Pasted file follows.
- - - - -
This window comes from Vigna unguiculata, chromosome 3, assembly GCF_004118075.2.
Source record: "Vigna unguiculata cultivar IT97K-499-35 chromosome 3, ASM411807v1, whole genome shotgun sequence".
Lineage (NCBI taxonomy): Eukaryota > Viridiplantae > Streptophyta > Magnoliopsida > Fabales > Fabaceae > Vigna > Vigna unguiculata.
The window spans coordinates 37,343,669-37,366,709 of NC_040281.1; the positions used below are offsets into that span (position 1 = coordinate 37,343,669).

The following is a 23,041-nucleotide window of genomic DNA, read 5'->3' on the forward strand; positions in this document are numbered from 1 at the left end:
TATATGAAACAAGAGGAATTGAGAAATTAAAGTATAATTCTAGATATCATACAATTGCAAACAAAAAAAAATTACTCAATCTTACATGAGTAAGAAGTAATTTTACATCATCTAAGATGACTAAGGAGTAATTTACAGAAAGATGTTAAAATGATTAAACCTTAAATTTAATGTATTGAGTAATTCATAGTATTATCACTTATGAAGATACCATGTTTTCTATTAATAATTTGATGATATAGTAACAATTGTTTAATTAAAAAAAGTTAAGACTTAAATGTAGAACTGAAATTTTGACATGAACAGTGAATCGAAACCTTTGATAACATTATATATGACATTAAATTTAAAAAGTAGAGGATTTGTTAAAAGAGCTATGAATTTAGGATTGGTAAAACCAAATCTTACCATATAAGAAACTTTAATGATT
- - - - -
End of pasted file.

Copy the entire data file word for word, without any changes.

This window comes from Vigna unguiculata, chromosome 3, assembly GCF_004118075.2.
Source record: "Vigna unguiculata cultivar IT97K-499-35 chromosome 3, ASM411807v1, whole genome shotgun sequence".
Lineage (NCBI taxonomy): Eukaryota > Viridiplantae > Streptophyta > Magnoliopsida > Fabales > Fabaceae > Vigna > Vigna unguiculata.
The window spans coordinates 37,343,669-37,366,709 of NC_040281.1; the positions used below are offsets into that span (position 1 = coordinate 37,343,669).

The following is a 23,041-nucleotide window of genomic DNA, read 5'->3' on the forward strand; positions in this document are numbered from 1 at the left end:
TATATGAAACAAGAGGAATTGAGAAATTAAAGTATAATTCTAGATATCATACAATTGCAAACAAAAAAAAATTACTCAATCTTACATGAGTAAGAAGTAATTTTACATCATCTAAGATGACTAAGGAGTAATTTACAGAAAGATGTTAAAATGATTAAACCTTAAATTTAATGTATTGAGTAATTCATAGTATTATCACTTATGAAGATACCATGTTTTCTATTAATAATTTGATGATATAGTAACAATTGTTTAATTAAAAAAAGTTAAGACTTAAATGTAGAACTGAAATTTTGACATGAACAGTGAATCGAAACCTTTGATAACATTATATATGACATTAAATTTAAAAAGTAGAGGATTTGTTAAAAGAGCTATGAATTTAGGATTGGTAAAACCAAATCTTACCATATAAGAAACTTTAATGATT